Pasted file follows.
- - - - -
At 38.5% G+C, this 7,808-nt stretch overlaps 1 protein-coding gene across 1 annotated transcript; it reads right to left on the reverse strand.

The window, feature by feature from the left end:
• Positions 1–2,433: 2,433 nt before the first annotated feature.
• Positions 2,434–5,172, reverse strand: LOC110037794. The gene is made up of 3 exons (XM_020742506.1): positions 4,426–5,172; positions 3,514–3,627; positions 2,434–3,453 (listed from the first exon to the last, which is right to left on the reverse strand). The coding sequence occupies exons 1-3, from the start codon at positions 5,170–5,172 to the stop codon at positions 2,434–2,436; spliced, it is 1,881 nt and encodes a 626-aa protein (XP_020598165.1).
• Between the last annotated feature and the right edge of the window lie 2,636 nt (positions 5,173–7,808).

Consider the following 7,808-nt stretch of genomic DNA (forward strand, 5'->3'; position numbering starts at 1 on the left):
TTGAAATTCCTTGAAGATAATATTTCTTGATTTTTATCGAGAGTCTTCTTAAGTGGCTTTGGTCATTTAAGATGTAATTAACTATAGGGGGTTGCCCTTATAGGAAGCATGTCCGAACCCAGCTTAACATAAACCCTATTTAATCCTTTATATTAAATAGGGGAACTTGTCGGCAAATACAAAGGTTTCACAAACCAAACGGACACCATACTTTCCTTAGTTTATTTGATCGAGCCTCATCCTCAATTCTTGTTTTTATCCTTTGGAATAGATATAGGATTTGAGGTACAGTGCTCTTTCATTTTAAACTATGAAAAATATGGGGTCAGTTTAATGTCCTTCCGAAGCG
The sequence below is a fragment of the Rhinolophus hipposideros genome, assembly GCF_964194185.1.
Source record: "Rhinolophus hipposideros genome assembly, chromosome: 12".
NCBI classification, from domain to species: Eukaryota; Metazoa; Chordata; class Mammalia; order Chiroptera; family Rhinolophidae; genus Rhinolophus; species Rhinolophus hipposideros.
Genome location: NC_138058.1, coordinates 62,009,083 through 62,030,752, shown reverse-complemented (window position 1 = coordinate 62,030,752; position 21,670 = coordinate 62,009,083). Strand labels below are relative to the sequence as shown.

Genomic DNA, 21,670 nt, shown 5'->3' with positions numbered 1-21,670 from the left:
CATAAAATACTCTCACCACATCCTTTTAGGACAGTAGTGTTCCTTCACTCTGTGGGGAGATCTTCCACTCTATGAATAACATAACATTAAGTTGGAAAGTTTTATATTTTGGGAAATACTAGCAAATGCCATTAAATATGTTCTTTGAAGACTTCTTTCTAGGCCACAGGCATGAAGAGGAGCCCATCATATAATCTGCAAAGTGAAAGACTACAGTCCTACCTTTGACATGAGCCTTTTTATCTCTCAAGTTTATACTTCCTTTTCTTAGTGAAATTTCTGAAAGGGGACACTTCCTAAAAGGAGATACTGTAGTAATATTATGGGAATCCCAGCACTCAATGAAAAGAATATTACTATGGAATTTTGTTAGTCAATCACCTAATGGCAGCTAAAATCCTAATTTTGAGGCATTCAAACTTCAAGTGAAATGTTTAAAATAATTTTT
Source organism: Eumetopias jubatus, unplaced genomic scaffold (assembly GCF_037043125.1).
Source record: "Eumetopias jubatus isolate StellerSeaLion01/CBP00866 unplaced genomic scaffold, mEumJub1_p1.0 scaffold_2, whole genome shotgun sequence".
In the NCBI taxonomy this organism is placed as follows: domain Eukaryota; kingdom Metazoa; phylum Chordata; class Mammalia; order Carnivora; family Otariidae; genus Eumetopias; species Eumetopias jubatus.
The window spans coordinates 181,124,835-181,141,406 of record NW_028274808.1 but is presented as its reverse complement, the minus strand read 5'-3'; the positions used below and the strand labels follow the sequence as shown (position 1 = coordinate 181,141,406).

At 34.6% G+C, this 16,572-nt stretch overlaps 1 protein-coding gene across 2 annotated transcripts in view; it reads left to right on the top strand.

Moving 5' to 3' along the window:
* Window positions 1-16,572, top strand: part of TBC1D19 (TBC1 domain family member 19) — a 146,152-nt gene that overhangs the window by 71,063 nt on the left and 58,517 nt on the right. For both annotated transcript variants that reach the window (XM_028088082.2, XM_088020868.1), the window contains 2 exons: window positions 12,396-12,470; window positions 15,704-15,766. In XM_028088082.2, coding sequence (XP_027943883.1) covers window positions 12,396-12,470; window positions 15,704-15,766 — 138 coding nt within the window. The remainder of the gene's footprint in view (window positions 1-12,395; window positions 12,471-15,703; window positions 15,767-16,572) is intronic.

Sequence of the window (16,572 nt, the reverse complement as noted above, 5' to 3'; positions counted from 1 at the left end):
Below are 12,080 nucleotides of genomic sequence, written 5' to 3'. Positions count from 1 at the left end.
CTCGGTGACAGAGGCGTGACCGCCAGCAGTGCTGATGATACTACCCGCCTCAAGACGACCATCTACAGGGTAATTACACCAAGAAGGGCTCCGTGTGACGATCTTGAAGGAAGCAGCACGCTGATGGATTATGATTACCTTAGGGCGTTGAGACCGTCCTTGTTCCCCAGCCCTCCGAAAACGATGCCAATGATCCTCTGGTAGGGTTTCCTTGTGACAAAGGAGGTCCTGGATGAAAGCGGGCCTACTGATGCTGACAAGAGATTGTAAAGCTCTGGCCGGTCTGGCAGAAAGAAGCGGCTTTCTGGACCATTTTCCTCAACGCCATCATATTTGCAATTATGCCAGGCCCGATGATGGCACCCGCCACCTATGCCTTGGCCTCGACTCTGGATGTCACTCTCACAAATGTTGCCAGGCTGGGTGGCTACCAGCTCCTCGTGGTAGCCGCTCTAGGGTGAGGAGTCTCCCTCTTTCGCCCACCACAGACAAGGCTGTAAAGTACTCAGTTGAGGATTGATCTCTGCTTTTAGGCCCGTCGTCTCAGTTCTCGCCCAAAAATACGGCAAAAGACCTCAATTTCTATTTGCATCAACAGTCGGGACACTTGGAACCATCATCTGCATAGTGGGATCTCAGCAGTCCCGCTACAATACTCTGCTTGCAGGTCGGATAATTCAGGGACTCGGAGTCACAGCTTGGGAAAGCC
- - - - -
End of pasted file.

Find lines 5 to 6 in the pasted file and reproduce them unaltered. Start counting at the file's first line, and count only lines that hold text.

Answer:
• Between the last annotated feature and the right edge of the window lie 2,636 nt (positions 5,173–7,808).

Consider the following 7,808-nt stretch of genomic DNA (forward strand, 5'->3'; position numbering starts at 1 on the left):